Has anyone ever asked you to read their novel-in-progress? Didn’t know what to do or say? Or did you read it and they seemed unsatisfied with your feedback?
This appears to be a growing issue as more and more people are able to legitimately self publish through online distributors. It is an issue which has affected me personally, as many of my friends and acquaintances are authors with published works. Needless to say, I would like to speak to them again, but some of them release works which I feel have some major flaws and, as an impartial reviewer, I need to mention this.
I feel I should start by saying I believe constructive criticism is one of the nicest things one can do for another; it demonstrates that you care about their work, shows you took time to think analytically about it, and implies you want them to succeed. SO without further ado, here are five simple tips for beta readers:
- First of all, find out what the person wants; editing, beta reading, or just a general critique. This will help prevent confusion for you, and allow you to decline if needed, or if you feel you lack the skills to do the task they ask.
The other reason you should ask for what your author friend wants is to determine whether you can commit to providing what this person wants. Can you edit an entire manuscript? Do you have the time to read an entire novel?
If not, SAY SO. Don’t commit to this unless you plan to read through every boring ass inch of their nonsensical English-as-a-second-language monstrosity. They put in the time to make it; be up front with them if you don’t have the time or energy to devote.
Believe me, there’s nothing worse than beta readers who quit after the first few chapters, then claim, “Oh, I don’t have time!”
- Now onto the critique proper. Read what you’ve been asked to and make some notes. Whether it’s a single section or the whole book, read the entirety of what you are offered and follow the author’s instructions as best you can (I will sometimes give copies to beta readers with a bookmark and ask them to leave it in the book when they stop reading. If they haven’t ‘found time’ to read then the work is boring and the bookmark tells me what part they stopped on, giving me a clue as to how I can fix it).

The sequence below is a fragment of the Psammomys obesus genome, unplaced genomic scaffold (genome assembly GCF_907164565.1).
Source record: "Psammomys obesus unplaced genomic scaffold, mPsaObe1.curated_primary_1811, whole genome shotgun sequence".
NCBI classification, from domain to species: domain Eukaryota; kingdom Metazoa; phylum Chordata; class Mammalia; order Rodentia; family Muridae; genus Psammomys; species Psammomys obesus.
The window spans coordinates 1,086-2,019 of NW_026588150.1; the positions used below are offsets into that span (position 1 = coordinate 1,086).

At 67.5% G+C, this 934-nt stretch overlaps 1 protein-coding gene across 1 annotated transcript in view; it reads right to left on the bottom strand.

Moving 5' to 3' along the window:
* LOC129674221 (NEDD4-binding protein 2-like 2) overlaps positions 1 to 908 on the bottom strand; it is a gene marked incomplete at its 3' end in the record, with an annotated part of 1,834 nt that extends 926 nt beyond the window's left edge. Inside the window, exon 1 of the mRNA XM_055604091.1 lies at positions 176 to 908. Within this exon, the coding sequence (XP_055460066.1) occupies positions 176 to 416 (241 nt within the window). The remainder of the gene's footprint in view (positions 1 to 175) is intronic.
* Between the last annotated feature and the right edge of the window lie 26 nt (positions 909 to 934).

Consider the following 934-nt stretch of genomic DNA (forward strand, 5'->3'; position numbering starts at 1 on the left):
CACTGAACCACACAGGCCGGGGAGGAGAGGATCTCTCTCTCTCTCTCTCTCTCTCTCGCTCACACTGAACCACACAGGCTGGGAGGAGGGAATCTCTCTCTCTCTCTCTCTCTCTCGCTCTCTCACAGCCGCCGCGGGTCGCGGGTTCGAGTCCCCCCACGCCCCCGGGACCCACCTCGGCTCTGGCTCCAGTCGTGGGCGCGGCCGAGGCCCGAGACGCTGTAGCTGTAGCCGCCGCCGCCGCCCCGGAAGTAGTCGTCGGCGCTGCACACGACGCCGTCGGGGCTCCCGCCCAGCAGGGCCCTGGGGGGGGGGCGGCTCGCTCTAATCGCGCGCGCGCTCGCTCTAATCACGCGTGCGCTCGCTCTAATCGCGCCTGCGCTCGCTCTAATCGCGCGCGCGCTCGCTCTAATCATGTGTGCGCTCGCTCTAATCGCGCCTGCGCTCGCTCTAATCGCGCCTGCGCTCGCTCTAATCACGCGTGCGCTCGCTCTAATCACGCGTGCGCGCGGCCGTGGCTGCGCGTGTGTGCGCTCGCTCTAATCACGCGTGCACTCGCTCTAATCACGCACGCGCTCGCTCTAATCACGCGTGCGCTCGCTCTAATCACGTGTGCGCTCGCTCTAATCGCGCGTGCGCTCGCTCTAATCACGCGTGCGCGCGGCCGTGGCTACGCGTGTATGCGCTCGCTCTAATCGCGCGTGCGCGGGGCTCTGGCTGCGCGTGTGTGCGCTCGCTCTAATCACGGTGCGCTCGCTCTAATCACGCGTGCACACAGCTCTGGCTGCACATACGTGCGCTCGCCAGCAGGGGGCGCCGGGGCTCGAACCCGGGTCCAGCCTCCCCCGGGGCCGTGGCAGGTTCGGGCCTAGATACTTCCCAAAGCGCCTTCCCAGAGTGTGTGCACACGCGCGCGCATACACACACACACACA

While you’re reading, make some preliminary notes. Mainly, you want to record your reactions to or first impressions of anything.
Some people suggest reading the material twice. I’ll only do this if I’m line-editing and need to re-check a section. Think of it this way: how many target audience members are going to read this book twice in immediate succession? If the author fails to make their point in one go, it’s something that needs to be addressed.
- Check your notes and then interpret what you’ve read. What did it mean to you? Did it mean nothing? Say so! Did it remind you of something else? Mention that.
Next, make a list of things you liked and disliked about the work–and it’s VERY important to include things you liked: Telling authors what works allows them to write more stuff that works.
When you do this, be precise as you are able. Write why you did or did not like this part. Highlight the specific thing which affected you. The more detail you give the author, the better they’ll be able to improve their work and fix mistakes. And if you can’t nail down what made you feel so strongly about a point, say so! A little je nes cest quoi never hurt anyone.
Lastly, avoid language like “but” after giving praise. By definition, it contradicts the nice thing you said, thus negating it.
- Go down your list of dislikes and, for each one, include a suggestion as to how the author can remedy it. Cut it, shorten it, lengthen it, add something else before it, use other words—any of these suggestions and more. The author may not accept your ideas, but they might help him gain a fresh perspective on how to solve the problem.
Do not. Under any circumstances. Reply simply, “It was good!”
The least helpful thing you can do is tell an author their work is perfect. Nobody’s book is perfect. It’s okay if there was nothing in the book you thought was bad. But giving them a bland response with unspecific praise is worse than handing them an itemized list of their faults as a person written in excrement.
- Understand that your critiques and ideas may not be used in the author’s revisions. That’s okay; it’s not an insult to you. A book is a meticulously crafted effort and an author HAS to control each and every word that goes in it. If your vision for the book and theirs don’t add up, that’s okay, too. Respect that by trying to publish this work the author is putting their reputation on the line–not your reputation.
Now, if your author is ungracious with you for your critiques, remain calm. Do not argue the points, simply remind them they asked you for your honest feedback. Either way, try suggesting other readers who might be helpful.
Remember: Authors, even the good ones, are not perfect people and it takes a hell of a lot of balls to put something as personal as your life’s work in another’s hands. Give them some credit for being gutsy enough to write a complete novel.
If you follow these simple rules step by step, you can be sure your writer friends will go to you first with their new manuscripts.
Did I leave out any tips? Any juicy stories to tell about beta reading? Let me know in the comments!